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Wim Hof – Dream-Inc.eu

Wim Hof about overcoming 

Depression, Anxiety and PTSD

“That’s what I have always felt. Talking about your problems does nothing for you, only brings them more to the surface. I tried Wim’s method and the 1st time, on the 3rd round, spontaneous memories were triggered in my mind. Guess which ones? The ones of abuse that generated trauma in me. His method must become part of our daily lives. We put by Joe: it is stressful being a human being, imagine a being depressed, loading on drugs, over weight, broke, traumatized, hopeless..Boy, it is time to change people’s fate in general.” 

Eduarda Marques

Wim Hof 

(born 20 April 1959), also known as The Iceman, is a Dutch extreme athlete noted for his ability to withstand freezing temperatures. He has set Guinness world records for swimming under ice and prolonged full-body contact with ice, and still holds the record for a barefoot half-marathon on ice and snow. He attributes these feats to his Wim Hof Method (WHM), a combination of frequent cold exposure, breathing techniques and meditation.

Due to his remarkable abilities, Hof has been the subject of several scientific studies. Hof is also the subject of The New York Times bestselling book What Doesn’t Kill Us, which tells the story of how the investigative journalist Scott Carney took an assignment supposedly to debunk the WHM but ended up learning Hof’s techniques.

Wim Hof Method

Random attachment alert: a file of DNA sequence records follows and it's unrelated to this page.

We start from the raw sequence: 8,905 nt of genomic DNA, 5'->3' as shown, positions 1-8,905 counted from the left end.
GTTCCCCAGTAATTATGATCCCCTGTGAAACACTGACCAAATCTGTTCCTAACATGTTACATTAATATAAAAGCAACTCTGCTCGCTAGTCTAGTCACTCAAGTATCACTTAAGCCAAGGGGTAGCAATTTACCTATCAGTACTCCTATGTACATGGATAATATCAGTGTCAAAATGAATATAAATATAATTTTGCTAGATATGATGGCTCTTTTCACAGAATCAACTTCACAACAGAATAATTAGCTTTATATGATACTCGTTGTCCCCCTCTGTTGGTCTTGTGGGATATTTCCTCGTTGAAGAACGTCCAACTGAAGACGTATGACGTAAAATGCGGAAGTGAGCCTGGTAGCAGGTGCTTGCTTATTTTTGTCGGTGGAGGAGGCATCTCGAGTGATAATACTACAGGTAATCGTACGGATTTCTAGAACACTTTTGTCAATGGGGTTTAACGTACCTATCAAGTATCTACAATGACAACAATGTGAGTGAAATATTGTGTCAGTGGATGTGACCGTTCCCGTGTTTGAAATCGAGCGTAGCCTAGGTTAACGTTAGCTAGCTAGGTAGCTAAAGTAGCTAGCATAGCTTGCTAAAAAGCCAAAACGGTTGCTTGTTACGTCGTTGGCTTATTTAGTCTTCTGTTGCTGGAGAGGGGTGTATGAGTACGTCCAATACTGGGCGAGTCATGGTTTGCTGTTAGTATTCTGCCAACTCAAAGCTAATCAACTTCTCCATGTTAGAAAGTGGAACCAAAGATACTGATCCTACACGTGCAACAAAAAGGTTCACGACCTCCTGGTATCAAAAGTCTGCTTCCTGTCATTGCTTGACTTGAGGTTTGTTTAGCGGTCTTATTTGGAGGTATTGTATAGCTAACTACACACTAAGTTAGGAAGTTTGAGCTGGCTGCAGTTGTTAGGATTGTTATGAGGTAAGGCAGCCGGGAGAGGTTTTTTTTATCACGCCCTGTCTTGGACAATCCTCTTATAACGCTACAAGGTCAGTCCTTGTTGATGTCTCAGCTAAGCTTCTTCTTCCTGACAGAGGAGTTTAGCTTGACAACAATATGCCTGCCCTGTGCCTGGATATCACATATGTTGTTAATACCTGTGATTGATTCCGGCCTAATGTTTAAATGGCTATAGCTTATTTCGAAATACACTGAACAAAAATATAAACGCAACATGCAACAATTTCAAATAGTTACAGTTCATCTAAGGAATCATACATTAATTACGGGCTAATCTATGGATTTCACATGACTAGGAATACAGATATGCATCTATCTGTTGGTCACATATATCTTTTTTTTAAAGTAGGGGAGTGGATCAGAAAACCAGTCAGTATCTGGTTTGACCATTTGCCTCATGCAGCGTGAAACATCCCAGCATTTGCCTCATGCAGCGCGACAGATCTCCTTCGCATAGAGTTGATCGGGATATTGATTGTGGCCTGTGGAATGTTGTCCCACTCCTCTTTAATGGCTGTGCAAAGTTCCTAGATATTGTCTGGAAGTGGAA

Wim Hof markets a regimen, the Wim Hof Method (WHM), created alongside his brother Marcel Hof. The method involves three “pillars”: cold therapy, breathing and meditation. It has similarities to Tibetan Tummo meditation and pranayama, both of which employ breathing techniques. Another method it can be compared to is Russian Systema, particularly of the Ryabko/Vasiliev lineage,and more generally to the Russian health system known as Detka founded by Russian mystic Porfiry Ivanov.


There are many variations of the breathing method. The basic version consists of three phases as follows:

  1. Controlled hyperventilation: The first phase involves 30 cycles of breathing. Each cycle goes as follows: take a powerful breath in, fully filling the lungs. Breathe out by passively releasing the breath, but not forcefully. Repeat this cycle at a steady pace thirty times. Hof says that this form of hyperventilation may lead to tingling sensations or light-headedness.
  2. Exhalation: After completion of the 30 cycles of controlled hyperventilation, take another deep breath in, and let it out completely. Hold the breath (with lungs empty) for as long as possible.
  3. Breath retention: When strong urges to breathe occur, take a full deep breath in. Hold the breath for around 15 – 20 seconds and let it go. The body may experience a normal head-rush sensation.

These three phases may be repeated for three consecutive rounds.